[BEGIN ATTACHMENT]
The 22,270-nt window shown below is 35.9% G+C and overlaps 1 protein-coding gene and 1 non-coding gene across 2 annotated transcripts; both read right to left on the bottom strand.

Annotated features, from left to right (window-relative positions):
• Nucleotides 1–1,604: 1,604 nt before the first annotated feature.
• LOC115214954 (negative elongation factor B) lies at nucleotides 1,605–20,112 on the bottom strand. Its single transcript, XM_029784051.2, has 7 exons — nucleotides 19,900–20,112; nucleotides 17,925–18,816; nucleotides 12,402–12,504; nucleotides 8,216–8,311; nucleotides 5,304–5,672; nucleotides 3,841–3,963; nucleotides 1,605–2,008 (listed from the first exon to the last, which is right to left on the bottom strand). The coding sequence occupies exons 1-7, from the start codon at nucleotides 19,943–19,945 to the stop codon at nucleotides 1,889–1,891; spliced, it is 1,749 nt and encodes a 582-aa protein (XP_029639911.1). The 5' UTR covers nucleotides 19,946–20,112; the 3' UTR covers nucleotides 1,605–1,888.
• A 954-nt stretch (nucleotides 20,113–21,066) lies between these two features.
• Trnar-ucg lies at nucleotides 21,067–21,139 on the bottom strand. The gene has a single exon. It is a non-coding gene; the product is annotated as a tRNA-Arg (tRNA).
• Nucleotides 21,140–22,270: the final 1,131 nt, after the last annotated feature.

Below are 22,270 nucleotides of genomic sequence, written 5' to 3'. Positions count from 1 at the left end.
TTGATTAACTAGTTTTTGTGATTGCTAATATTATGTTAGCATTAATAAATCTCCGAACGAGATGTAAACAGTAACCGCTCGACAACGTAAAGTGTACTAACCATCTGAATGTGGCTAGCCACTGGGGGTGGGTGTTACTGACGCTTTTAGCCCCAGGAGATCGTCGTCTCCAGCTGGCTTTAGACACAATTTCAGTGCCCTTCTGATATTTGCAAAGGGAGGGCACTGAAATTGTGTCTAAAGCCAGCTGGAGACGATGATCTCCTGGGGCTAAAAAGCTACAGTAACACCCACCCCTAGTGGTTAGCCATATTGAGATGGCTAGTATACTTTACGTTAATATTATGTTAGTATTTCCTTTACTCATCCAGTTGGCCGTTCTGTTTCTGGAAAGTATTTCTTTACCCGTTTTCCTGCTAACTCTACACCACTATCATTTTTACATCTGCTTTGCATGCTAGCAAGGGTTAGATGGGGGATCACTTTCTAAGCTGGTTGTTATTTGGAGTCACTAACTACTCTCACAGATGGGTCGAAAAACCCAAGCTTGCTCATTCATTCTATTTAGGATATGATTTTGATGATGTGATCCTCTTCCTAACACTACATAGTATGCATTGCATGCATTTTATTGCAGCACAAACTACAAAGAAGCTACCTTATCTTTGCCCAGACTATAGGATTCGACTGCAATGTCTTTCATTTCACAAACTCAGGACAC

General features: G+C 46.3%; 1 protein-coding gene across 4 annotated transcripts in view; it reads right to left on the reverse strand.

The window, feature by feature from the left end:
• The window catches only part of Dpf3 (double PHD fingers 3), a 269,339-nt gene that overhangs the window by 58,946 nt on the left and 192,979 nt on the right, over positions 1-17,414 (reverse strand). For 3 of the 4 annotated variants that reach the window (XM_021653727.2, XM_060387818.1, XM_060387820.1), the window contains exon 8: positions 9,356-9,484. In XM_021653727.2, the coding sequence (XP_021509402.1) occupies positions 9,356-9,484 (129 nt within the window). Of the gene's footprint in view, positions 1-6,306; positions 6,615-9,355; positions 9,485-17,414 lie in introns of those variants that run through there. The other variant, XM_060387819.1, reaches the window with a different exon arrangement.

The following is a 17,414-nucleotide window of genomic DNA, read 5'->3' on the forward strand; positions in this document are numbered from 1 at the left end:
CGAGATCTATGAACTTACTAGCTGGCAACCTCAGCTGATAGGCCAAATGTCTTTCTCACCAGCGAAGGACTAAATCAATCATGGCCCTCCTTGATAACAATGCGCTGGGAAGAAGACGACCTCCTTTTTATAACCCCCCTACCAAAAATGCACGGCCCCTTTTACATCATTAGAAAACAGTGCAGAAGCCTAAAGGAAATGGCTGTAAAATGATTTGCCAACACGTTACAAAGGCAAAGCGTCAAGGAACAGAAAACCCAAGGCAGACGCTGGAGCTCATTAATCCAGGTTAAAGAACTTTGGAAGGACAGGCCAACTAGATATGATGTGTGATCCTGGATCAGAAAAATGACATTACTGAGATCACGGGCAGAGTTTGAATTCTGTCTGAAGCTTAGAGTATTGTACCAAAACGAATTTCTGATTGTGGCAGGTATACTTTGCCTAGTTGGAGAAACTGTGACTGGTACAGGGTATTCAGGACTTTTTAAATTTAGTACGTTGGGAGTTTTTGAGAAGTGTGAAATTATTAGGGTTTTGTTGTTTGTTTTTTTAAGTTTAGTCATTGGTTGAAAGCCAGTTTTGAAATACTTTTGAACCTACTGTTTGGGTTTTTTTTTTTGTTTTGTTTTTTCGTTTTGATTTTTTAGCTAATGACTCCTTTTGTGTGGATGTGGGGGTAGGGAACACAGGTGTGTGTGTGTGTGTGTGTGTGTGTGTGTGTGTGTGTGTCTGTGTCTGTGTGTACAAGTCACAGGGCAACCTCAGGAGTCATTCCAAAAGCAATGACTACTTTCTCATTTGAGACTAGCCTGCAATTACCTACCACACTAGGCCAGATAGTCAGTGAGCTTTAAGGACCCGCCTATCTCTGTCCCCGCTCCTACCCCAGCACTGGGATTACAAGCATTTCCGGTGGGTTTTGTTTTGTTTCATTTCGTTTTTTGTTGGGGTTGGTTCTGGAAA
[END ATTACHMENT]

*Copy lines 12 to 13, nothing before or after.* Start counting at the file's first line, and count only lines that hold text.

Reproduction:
• The window catches only part of Dpf3 (double PHD fingers 3), a 269,339-nt gene that overhangs the window by 58,946 nt on the left and 192,979 nt on the right, over positions 1-17,414 (reverse strand). For 3 of the 4 annotated variants that reach the window (XM_021653727.2, XM_060387818.1, XM_060387820.1), the window contains exon 8: positions 9,356-9,484. In XM_021653727.2, the coding sequence (XP_021509402.1) occupies positions 9,356-9,484 (129 nt within the window). Of the gene's footprint in view, positions 1-6,306; positions 6,615-9,355; positions 9,485-17,414 lie in introns of those variants that run through there. The other variant, XM_060387819.1, reaches the window with a different exon arrangement.

The following is a 17,414-nucleotide window of genomic DNA, read 5'->3' on the forward strand; positions in this document are numbered from 1 at the left end: